The basic facts hold however; Harry succumbs to drink and his binges bring out the worst in him. He literally goes out of his mind and attacks Martha, despite his intense love and devotion to her. She runs to the only place she can think of, Drogo Hall, and throws herself on the mercy of the apprentice, William Hill. Hill hides her in the house and turns Harry away when he comes looking. As a permanent solution, Hill arranges for Martha to sail to America to live with her aunt Maddy. Before she can flee, she goes to her father in the grounds, moved by his vigil outside Drogo Hall. He is drunk as usual and this time his attack is completed and Martha knows she is pregnant.

Once in America, she falls into the manipulative hands of her aunt’s husband Silas who immediately begins a plot to set her up. He totally plays her and once she’s married to his son, Adam, begins to put her in the line of fire, literally. It’s clever and totally heartless what he does to her. A martyr to the cause of the American Revolution. What a perfect symbol to keep morale high.

By now our nephew is completely in love with Martha Peake. He draws her story out of his elderly uncle and fills in the blanks himself. He’s so under the spell that Drogo still haunts his pile of a mansion and hears footsteps outside his locked door and keeps his pistol ready. Of course it isn’t Drogo who haunts the mansion, but Peake. Harry Peake. When he finally realizes the fact of this, his breakdown is nearly complete.

Overall this is a very good story; a tragedy through and through despite its flaws. ( )
  Bookmarque | Aug 20, 2008 |
Martha Peake: A Novel of the Revolution by Patrick McGrath was a big disappointment. I brought the book with me on a short trip because I had thoroughly enjoyed Asylum by the same author. That was a riviting, neogothic, psychological horror-thriller. This book is a strange mix of neogothic and historical fiction—something McGrath has never done before. Unfortunately, the author does not succeed in making these two genres work together. If I analyze the book in segments, they appear to succeed, but as a whole, the book did not hold my interest. Mostly, I was put off by the awkward way the author chose to tell the story. I could not get into either main character—the narrator or the historical character of Martha Peake. I was always aware of the narrator imagining and creating the history. I couldn’t focus on Martha’s story without thinking how the narrator could be getting her whole story absolutely wrong. Evidently, this was just what the author needed us to do; he wants us to question the story. In the end, there are some unexpected twists. But the telling was all too awkward and unconvincing. I got bored long before I finished, and I had to force myself to finish.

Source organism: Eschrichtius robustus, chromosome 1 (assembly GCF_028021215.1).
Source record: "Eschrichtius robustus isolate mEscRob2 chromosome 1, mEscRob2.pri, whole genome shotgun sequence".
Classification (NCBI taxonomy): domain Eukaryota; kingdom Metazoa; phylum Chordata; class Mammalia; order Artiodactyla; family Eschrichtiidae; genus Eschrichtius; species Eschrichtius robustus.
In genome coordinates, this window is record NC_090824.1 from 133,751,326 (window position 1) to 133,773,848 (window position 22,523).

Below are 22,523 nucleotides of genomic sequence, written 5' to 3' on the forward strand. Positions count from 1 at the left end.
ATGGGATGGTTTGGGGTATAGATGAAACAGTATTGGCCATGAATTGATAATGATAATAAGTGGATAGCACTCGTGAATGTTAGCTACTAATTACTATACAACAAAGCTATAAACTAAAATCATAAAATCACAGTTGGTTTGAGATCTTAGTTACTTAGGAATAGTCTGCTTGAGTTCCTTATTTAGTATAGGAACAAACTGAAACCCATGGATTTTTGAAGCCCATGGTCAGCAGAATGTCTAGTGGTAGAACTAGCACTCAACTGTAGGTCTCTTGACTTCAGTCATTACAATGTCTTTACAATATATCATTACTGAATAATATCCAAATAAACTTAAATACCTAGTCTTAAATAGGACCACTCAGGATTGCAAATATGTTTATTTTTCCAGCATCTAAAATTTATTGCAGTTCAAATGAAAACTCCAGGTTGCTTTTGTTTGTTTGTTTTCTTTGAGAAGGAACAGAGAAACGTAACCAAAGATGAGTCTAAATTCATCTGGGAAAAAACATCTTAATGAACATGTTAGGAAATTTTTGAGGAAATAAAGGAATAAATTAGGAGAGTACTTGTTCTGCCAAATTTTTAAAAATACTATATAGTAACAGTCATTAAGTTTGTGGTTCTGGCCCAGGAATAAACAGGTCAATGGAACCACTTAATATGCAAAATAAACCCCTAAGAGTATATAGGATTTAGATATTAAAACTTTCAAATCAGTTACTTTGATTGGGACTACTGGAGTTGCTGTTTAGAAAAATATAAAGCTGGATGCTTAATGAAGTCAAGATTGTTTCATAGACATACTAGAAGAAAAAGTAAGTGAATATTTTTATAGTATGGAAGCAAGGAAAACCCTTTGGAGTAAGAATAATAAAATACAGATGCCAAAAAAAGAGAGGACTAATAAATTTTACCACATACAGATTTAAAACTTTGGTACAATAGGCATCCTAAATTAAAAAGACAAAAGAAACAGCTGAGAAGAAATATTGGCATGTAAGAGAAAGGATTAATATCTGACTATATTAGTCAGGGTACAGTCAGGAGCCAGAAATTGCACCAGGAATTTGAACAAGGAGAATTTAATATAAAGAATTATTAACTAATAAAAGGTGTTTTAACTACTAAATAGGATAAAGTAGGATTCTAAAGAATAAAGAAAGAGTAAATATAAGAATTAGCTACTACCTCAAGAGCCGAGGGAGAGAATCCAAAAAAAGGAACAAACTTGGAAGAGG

I do not recommend this book. But I like the author well enough to give him another try if he sticks to neogothic horror in a contemporary setting ( )
  msbaba | May 25, 2007 |
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In the beginning, all the world was America.

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The late 18th century. When the Byronic Harry Peake is disfigured in a tragic accident, he and his daughter, Martha, are forced to move from the wild coasts of Cornwall to the dank strects of London. Here they live in a rough hewn harmony until Harry's tortured soul grows dangerously unruly, forcing Martha to flee - first to the asylum of an English nobleman, then to the rebellion soaked shores of America. Finally it appears Martha might find real contentment, but can she change the course of her own tragic destiny? Martha Peake is an utterly gripping, beautifully written and haunting masterwork.